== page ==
Developmental signaling cascades ultimately converge in the nucleus to induce broad, yet precise, epigenomic changes that facilitate the activation of lineage-specific factors necessary for differentiation. One of the epigenomic changes frequently observed during differentiation, including myogenesis, is the limited proteolysis of the histone H3 N-terminal tail (H3NT). Although H3NT proteolysis is a common feature of diverse developmental pathways, the functional significance of this programmed epigenetic event remains largely undetermined. We recently discovered that H3NT proteolysis occurs during myoblast differentiation and that matrix metalloproteinase 2 (MMP-2) is the nuclear H3NT protease. Inhibition of MMP-2 activity impaired H3NT proteolysis concurrent with defective myogenic gene activation and myoblast differentiation. Our findings support a conceptually innovative model of a novel epigenetic pathway where programmed H3NT proteolysis at myogenic loci directly facilitates their activation necessary for proficient myogenesis. To test this model we recently pioneered the first method to identify H3-cleaved (H3cl) loci, called ChIPac-Seq.
In Aim 1, ChIPac-Seq will be leveraged with established cell models to discover the loci selectively targeted for H3NT proteolysis during myoblast differentiation, which will likely include canonical, and potentially novel, myogenic loci. The necessity and sufficiency of H3NT proteolysis to facilitate myogenic loci activation and myoblast differentiation will be determined in Aims 2 and 3, respectively.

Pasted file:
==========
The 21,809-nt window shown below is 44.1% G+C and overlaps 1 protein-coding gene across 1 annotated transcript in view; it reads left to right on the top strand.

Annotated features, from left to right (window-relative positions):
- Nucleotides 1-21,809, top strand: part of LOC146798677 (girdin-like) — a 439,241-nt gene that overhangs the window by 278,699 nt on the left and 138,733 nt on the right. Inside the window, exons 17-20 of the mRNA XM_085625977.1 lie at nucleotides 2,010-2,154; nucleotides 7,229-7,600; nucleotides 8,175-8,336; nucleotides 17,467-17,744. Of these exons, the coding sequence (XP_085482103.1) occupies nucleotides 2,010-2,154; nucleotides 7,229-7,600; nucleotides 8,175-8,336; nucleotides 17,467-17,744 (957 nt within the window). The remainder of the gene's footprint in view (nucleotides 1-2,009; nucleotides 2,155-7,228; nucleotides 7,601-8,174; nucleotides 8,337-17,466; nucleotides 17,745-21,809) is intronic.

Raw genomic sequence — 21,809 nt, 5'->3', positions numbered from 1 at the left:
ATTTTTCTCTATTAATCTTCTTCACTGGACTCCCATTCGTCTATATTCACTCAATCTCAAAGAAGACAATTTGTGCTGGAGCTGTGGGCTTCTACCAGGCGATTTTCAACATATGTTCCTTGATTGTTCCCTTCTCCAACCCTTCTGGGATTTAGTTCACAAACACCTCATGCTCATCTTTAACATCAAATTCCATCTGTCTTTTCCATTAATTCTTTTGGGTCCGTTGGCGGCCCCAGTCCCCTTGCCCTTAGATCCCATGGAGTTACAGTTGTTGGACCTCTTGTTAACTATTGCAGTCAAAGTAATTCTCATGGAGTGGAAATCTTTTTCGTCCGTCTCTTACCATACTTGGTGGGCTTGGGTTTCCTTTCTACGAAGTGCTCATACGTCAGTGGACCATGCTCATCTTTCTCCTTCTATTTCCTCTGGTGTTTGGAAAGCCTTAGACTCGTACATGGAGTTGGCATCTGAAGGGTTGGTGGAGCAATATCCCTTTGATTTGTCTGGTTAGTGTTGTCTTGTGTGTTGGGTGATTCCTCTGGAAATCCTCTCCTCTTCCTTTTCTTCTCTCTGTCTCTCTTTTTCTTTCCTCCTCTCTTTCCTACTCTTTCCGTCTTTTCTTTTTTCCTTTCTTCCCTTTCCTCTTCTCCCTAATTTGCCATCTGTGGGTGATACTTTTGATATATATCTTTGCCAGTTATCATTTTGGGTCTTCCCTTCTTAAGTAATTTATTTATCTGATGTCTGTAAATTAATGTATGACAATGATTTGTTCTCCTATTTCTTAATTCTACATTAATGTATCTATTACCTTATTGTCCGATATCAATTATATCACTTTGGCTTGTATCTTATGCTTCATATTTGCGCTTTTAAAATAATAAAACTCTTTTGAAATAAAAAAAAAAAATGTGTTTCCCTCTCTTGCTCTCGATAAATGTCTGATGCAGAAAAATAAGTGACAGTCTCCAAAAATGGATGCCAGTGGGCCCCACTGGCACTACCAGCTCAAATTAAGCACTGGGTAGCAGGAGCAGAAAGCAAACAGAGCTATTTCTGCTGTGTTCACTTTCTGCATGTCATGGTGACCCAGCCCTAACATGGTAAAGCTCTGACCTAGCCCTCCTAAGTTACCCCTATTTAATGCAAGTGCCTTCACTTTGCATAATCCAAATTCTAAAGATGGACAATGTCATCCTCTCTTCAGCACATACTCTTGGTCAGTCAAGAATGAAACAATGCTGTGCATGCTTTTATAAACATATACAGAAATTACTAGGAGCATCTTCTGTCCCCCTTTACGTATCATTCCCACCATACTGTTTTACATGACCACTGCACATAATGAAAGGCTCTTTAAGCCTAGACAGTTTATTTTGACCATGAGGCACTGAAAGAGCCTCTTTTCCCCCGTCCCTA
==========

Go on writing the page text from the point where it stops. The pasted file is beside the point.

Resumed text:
In Aim 4, our previously reported histone modification and transcription factor datasets will be leveraged to examine the direct effects of H3NT proteolysis in generating specific epigenetic changes that promote H3cl loci activation during myoblast differentiation. The anticipated outcomes of this study will yield foundational insights into the mechanistic functions of H3NT proteolysis as a novel epigenetic regulator of skeletal muscle development.
Mechanisms that facilitate myogenic gene activation are essential for proper muscle development. The goal of this study is to examine a novel epigenetic mechanism in regulating myogenic activation to promote muscle development and regeneration. Outcomes of this study may support innovative strategies to treat myopathies and improve muscle healing.